I suppose the fundamental distinction between Shakespeare and myself is one of treatment. We get our effects differently. Take the familiar farcical situation of the man who suddenly discovers that something unpleasant is standing behind him.
Here is how Shakespeare handles it (The Winter's Tale, Act 3, Scene 3).
A lullaby too rough. I never saw
The heavens so dim by day. A savage clamour!
Well may I get aboard! This is the chase:
I am gone for ever.
(Exit pursued by a bear.)"
The Master's version:
"Touch of indigestion, Jeeves?"
"Then why is your tummy rumbling?"
"Pardon me, Sir, the noise to which you allude does not emanate from my interior but from that of that animal that has just joined us."
"Animal? What animal?"
"A bear, Sir. If you will turn your head, you will observe that a bear is standing in your immediate rear inspecting you in a somewhat menacing manner."
I pivoted the loaf. The honest fellow was perfectly correct. It was a bear. And not a small bear, either. One of the large economy size. Its eye was bleak and it gnashed a tooth or two, and I could see at a g. that it was going to be difficult for me to find a formula.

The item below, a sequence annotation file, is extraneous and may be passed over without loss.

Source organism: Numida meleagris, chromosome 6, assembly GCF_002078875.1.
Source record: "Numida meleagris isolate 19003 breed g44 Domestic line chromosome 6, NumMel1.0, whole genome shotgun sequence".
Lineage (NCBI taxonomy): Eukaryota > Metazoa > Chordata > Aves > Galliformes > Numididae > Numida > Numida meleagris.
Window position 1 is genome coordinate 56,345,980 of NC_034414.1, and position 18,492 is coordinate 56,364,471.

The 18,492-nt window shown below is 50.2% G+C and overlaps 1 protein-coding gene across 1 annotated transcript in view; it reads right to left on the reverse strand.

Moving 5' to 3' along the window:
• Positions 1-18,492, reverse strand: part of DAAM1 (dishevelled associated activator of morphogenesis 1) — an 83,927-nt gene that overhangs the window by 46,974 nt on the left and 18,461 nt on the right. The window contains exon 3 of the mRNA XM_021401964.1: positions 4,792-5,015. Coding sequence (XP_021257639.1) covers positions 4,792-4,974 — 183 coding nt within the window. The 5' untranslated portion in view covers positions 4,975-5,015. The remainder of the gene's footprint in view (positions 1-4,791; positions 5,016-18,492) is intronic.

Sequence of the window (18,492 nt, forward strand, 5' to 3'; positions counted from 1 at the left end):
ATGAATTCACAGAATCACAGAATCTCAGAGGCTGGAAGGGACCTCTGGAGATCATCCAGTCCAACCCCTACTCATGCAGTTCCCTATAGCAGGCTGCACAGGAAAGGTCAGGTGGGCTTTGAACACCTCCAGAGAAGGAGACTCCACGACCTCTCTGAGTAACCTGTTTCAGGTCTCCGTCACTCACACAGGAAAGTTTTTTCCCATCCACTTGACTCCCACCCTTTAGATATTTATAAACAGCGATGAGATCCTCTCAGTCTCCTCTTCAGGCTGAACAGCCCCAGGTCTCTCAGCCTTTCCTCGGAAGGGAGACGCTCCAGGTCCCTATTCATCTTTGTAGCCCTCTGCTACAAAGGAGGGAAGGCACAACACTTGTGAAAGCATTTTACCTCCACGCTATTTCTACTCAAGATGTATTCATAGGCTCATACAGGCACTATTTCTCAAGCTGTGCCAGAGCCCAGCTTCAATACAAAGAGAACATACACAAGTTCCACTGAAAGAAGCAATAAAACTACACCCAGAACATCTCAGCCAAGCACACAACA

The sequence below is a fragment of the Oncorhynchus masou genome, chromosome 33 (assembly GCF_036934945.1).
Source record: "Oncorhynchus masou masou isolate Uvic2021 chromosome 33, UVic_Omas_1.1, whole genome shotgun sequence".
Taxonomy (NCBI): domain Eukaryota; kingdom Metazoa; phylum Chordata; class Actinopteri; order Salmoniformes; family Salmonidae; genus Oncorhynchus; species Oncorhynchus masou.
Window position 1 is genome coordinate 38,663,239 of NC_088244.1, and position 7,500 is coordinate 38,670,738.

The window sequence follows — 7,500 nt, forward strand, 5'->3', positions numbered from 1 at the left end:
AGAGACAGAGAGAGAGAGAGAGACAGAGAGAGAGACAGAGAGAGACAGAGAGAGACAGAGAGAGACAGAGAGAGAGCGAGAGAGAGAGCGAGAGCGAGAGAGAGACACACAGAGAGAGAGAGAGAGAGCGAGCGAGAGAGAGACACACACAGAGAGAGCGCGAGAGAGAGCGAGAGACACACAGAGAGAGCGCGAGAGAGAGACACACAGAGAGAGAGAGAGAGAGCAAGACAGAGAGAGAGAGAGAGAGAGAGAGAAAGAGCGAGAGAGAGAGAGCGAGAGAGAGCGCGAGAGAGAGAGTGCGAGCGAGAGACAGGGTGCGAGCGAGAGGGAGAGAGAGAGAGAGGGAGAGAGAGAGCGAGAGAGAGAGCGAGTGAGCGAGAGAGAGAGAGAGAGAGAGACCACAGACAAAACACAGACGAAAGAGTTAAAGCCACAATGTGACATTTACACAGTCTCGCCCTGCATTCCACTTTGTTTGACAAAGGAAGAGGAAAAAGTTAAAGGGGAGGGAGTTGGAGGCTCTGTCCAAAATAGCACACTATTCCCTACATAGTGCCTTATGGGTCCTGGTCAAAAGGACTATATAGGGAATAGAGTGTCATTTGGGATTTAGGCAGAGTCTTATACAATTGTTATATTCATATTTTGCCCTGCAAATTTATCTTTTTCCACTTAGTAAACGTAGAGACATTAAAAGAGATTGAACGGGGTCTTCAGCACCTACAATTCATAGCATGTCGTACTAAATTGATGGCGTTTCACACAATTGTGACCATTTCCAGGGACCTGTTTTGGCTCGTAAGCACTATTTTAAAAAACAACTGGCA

"Advise me, Jeeves,"I yipped. "What do I do for the best?"
"I fancy it might be judicious if you were to make an exit, Sir."
No sooner s. than d. I streaked for the horizon, closely followed across country by the dumb chum. And that, boys and girls, is how your grandfather clipped six seconds off Roger Bannister's mile.
Who can say which method is superior?
Sunday, September 30, 2007
Wodehouse For Dummies
Here's P.G.W explaining the fundemental difference between the Bard and himself.